You’ve just been hired as an architect in an up-and-coming startup. The company has the most brilliant and innovative idea for a smart device that will make you all rich. Your job description is very interesting, and your first mission is to ensure that what the company builds is secure.

First of all, congratulations are in order: Just by thinking about security, your company is already miles ahead of everyone else in the internet of things (IoT) space. As the joke goes, the “S” in IoT stands for “security.”

Why would the IoT be a special case? What’s different about it from any other project? Pick a secure development life cycle (SDLC) framework, shift your security left as much as you can and surely the result will be secure by design, right?

Unfortunately, IoT is a very special case indeed, and the evidence can be seen almost every day in the news. What makes it so special, and how can companies produce secure internet of things solutions on top of all the other security best practices they need to juggle?

IoT Security Is a New Challenge for Developers

An IoT solution, when we look at it as a whole, contains more than just applications. There are other moving parts — sometimes literally — that need to be secure for the whole thing to be secure:

  1. Hardware — By its nature, hardware has a slower turnaround cycle than software, and if a security issue is found in testing, it’s often too late to fix it prerelease.
  2. Infrastructure — It is not enough for the code running on the smart gadget itself to be secure; the infrastructure to communicate with the control center and the access to the control center must be secure as well.
  3. Communication protocols — Some IoT projects are locked in some really old communication protocols that lack modern security features.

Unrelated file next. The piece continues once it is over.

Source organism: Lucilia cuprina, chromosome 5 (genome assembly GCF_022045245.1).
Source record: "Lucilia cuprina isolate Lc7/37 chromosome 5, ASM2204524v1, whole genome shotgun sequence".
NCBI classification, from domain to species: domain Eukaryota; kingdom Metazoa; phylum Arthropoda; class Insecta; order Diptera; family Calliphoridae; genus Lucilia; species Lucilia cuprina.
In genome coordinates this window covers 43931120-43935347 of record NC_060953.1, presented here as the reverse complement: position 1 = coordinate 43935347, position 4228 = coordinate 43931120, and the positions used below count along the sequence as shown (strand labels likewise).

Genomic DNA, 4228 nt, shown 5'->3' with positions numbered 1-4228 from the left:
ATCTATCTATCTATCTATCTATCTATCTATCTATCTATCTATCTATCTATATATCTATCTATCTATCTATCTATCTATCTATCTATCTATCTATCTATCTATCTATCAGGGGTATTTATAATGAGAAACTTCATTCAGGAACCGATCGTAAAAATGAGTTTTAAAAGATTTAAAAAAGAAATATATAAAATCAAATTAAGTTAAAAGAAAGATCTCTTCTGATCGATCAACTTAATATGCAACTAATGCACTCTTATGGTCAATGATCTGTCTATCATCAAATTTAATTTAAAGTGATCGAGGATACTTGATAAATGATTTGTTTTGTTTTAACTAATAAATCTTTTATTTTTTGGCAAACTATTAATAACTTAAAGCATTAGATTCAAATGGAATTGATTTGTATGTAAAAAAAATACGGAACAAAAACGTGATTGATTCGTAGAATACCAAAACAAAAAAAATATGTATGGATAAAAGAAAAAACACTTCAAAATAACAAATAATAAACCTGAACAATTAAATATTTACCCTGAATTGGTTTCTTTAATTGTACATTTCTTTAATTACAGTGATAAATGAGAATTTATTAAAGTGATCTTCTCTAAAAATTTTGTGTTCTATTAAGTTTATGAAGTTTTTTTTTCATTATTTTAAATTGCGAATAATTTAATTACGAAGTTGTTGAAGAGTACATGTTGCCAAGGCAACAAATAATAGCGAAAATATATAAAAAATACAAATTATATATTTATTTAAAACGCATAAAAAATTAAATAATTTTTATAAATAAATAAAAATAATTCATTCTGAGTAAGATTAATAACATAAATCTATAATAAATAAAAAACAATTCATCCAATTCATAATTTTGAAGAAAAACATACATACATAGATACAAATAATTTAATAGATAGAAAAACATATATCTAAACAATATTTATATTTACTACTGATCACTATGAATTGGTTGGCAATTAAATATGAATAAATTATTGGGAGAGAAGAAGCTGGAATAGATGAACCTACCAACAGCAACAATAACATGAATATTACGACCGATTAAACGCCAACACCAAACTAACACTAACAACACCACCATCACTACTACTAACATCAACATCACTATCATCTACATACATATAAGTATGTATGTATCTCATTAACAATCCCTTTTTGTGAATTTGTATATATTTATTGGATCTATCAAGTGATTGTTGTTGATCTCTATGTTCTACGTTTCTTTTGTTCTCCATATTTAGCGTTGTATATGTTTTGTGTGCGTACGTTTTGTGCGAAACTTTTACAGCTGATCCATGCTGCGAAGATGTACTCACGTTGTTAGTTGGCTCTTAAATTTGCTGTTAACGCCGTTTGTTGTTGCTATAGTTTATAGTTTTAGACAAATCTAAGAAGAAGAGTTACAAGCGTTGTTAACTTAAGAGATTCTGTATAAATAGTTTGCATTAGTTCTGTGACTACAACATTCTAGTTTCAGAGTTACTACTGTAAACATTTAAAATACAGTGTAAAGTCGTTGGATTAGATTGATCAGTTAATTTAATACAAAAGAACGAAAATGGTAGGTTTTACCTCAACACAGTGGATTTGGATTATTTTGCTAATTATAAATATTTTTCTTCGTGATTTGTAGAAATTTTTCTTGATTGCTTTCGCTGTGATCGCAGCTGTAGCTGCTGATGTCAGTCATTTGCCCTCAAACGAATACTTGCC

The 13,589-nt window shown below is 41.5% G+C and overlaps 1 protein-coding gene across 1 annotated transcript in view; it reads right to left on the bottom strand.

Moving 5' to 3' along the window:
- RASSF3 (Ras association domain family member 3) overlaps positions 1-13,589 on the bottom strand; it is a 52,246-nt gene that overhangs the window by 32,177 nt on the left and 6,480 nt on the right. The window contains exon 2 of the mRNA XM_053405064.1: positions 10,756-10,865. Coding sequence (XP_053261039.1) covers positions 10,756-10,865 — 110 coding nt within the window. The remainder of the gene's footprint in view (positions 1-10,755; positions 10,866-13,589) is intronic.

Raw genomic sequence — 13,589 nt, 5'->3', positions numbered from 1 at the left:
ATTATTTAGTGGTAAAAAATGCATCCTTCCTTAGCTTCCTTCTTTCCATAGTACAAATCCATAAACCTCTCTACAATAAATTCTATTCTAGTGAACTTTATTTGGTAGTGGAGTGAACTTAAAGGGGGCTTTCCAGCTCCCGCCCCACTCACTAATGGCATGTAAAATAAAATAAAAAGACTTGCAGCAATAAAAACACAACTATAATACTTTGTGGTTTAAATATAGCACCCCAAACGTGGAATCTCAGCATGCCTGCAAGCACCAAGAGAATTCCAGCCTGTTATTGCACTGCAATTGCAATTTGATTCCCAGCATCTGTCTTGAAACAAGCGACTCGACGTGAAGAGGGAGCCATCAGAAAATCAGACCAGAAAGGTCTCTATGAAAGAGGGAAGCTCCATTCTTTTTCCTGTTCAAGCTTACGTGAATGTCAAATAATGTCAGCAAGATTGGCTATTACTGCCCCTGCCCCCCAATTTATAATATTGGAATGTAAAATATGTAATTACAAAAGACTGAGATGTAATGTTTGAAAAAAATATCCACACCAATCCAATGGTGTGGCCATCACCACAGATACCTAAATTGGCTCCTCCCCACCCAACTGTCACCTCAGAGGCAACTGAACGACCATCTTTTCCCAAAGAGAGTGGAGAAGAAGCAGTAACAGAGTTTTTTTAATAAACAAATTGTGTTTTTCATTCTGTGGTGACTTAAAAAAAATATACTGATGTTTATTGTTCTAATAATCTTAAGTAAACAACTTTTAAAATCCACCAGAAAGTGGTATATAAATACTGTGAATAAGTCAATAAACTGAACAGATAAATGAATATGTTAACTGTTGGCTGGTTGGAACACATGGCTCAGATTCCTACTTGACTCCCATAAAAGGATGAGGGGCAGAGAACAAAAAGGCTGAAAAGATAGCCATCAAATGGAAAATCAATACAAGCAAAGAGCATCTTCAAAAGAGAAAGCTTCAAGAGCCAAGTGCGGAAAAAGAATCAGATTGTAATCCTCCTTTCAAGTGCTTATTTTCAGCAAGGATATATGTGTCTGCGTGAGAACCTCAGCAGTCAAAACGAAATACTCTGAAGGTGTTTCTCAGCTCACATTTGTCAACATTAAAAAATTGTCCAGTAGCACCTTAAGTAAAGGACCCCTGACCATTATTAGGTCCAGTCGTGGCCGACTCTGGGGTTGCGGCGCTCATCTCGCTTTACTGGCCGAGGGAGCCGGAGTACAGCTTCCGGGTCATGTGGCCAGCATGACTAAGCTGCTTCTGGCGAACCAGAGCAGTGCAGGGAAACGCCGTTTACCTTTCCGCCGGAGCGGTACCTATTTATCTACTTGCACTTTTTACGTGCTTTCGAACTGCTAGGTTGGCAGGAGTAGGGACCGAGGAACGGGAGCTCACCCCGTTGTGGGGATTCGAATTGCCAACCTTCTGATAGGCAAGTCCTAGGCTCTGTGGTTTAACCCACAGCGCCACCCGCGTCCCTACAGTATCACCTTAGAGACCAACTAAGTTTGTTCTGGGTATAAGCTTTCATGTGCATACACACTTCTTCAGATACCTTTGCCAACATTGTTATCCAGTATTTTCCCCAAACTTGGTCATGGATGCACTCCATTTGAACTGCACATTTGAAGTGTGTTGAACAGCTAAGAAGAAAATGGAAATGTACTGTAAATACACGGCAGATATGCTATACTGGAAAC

For these reasons, an organization that develops IoT products faces extra challenges compared a web and mobile app development. The technology stack is wider — there will be embedded software, web portals and mobile apps to manage the devices and everything in between. Any issues discovered in hardware design or supply chain will be very difficult to resolve for the initial release and will most likely require workarounds and mitigations in software. If the solution has to use insecure legacy protocols, the options are quite limited: Either do nothing and hope for the best (no such luck if you use a protocol with known vulnerabilities) or build some custom compensating controls — which is better than the former head-in-the-sand option but, from the attacker’s point of view, presents an additional attack surface.

The biggest issue, though — the essence of what makes the IoT so difficult to secure — boils down to a principle that security engineers learn on day one of their education: There is no such thing as client-side security. If an attacker has physical access to a device, they will bypass whatever controls you put on the device given enough time and motivation. While attackers often aren’t particularly motivated to hijack a single device, potential communication weaknesses, such as a protocol that does not support authentication, can lead them to discover vulnerabilities in the control center and, before you know it, you’re running from a fleet of flying smart kettles chasing after you.